The Unfinished Swan – the newest indie-game release on the PlayStation Network from developer-to-watch Giant Sparrow – feels very much like a great children’s storybook brought to life. A prologue establishes the Sendak-esque backstory: You play a little boy named Monroe whose mother just died, leaving him nothing but an almost-finished painting of a neckless swan. One evening, the swan disappears. The orphan boy follows the swan into a magical world. Initially, though, the world is empty: The game begins in an abstract white space. Using the deceased mother’s brush, you throw little balls of black paint, which slowly illuminates the world around you.
Like Portal before it, Unfinished Swan uses a very basic gameplay tactic – point and shoot – and slowly builds outward from that mechanic in interesting ways. But Portal was, in a sense, deconstructive: The ability to teleport across a level was a savvy violation of the onscreen gamespace. Swan is, quite literally, constructive: By revealing the world around you, you seem to take part in that world’s creation. Later levels make this even more explicit: At one point, you’re able to use your paintbrush to build new parts of the game’s environment. At times like this, Unfinished Swan almost feels like a portrait of the process of making videogames – which is to say, a self-portrait of its own creation.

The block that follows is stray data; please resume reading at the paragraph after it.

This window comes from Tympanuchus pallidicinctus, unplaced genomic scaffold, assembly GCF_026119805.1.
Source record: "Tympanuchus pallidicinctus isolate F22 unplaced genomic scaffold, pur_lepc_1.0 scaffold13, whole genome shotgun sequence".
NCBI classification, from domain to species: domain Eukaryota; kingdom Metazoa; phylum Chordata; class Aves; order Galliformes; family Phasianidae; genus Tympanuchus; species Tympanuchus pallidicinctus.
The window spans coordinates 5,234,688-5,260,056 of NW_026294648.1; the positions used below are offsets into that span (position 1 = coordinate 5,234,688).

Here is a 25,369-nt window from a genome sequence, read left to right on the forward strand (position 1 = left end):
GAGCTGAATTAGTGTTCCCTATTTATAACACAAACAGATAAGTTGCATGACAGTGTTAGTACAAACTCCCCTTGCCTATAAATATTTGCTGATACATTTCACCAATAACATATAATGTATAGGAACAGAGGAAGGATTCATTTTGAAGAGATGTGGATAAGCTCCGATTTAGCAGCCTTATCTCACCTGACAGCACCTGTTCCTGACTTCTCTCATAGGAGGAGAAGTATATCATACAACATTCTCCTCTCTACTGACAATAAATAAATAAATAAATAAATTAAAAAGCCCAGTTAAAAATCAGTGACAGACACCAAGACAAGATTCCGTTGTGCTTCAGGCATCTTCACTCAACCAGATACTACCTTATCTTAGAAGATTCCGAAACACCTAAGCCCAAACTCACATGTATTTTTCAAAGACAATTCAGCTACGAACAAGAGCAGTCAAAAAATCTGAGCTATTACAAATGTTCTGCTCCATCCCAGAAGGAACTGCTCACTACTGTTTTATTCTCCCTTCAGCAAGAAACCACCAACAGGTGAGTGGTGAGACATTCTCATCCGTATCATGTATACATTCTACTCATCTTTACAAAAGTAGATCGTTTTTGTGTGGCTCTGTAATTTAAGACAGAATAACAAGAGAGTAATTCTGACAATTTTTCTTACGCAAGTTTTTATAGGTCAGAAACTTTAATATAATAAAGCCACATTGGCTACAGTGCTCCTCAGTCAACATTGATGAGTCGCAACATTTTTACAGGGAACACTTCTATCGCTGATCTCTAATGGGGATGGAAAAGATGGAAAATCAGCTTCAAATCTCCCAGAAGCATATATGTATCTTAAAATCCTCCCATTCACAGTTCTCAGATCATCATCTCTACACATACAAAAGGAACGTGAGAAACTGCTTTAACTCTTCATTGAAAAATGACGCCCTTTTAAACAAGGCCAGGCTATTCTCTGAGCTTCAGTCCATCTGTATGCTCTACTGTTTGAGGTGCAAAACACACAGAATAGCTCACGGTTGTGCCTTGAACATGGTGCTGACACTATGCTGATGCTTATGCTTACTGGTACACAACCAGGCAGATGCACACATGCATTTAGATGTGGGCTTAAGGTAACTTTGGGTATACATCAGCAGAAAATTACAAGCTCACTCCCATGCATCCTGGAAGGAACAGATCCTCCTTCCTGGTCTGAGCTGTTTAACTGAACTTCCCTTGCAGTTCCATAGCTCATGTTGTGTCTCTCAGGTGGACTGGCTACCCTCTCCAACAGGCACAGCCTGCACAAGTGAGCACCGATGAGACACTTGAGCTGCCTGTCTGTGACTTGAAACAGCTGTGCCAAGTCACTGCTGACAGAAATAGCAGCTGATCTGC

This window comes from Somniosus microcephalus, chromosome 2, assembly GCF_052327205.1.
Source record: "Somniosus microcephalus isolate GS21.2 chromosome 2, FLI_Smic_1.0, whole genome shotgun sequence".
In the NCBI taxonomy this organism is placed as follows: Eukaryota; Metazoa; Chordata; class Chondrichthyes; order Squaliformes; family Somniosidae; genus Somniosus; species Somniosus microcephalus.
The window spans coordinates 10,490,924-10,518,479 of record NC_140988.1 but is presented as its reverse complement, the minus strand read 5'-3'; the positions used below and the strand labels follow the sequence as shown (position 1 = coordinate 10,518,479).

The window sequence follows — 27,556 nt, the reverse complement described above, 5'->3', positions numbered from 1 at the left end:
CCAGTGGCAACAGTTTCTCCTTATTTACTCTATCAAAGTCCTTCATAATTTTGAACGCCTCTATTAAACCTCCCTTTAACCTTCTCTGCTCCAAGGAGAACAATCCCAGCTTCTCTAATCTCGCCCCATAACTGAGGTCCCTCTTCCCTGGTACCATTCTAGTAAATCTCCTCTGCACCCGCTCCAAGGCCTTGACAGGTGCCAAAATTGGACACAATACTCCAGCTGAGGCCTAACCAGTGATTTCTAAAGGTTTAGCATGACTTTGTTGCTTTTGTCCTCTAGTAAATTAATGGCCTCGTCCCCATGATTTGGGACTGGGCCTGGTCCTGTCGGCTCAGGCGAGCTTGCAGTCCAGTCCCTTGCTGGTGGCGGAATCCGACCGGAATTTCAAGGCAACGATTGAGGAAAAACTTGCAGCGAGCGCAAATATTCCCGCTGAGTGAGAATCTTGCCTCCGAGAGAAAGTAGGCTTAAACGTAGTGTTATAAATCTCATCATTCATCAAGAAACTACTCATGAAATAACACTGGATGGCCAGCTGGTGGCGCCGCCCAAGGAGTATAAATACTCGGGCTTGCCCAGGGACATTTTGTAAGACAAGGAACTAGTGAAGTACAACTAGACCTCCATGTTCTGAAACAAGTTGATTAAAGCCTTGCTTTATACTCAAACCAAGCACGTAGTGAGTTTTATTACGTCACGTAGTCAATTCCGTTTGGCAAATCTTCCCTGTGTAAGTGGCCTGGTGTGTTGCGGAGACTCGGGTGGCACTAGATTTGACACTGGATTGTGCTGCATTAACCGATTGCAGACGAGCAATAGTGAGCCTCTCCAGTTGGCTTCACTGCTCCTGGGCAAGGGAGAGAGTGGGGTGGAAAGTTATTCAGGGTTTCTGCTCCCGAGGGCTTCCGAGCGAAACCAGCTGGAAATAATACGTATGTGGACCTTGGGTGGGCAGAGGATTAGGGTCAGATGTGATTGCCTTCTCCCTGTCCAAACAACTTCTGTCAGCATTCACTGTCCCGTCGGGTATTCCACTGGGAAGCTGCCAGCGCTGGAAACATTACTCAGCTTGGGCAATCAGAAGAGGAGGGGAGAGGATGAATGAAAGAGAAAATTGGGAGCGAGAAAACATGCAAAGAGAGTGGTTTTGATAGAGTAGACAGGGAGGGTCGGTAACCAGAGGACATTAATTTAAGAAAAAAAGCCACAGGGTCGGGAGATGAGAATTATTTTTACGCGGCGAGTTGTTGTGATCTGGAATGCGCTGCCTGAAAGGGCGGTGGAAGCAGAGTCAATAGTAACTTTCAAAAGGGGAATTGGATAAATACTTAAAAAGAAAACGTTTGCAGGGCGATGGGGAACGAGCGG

This makes Swan sound like an intellectual exercise – appropriate, since it started out life as a grad student project. But the game’s final act constitutes a genuinely heartwrenching gutpunch. What initially seems like a kind of semi-abstract quest narrative – a missing King, a fantasy world in disarray – becomes shockingly personal and profound. Like all great children’s books, Swan is really an opportunity to explore very grown-up themes: Loss, mortality, obsession, the creative process, the way that unfulfilled dreams linger in our memory like incomplete monuments in a graveyard.
Swan is an extremely short game, playable on a lazy rainy Sunday afternoon. The game’s basic aesthetic is very much in keeping with the necessary minimalism of the modern Indie Game Renaissance, but you can’t deny that some of Swan’s blocky-primitivist settings feel…well, unfinished. And yet, the game has a cumulative emotional effect greater than almost anything I’ve played this year. It’s a small game that packs a big wallop; play it with your children, or with your parents, and be sure to bring a kleenex.
(Available to download on the PlayStation Network on October 23. PS Plus subscribers can download the game tomorrow.)
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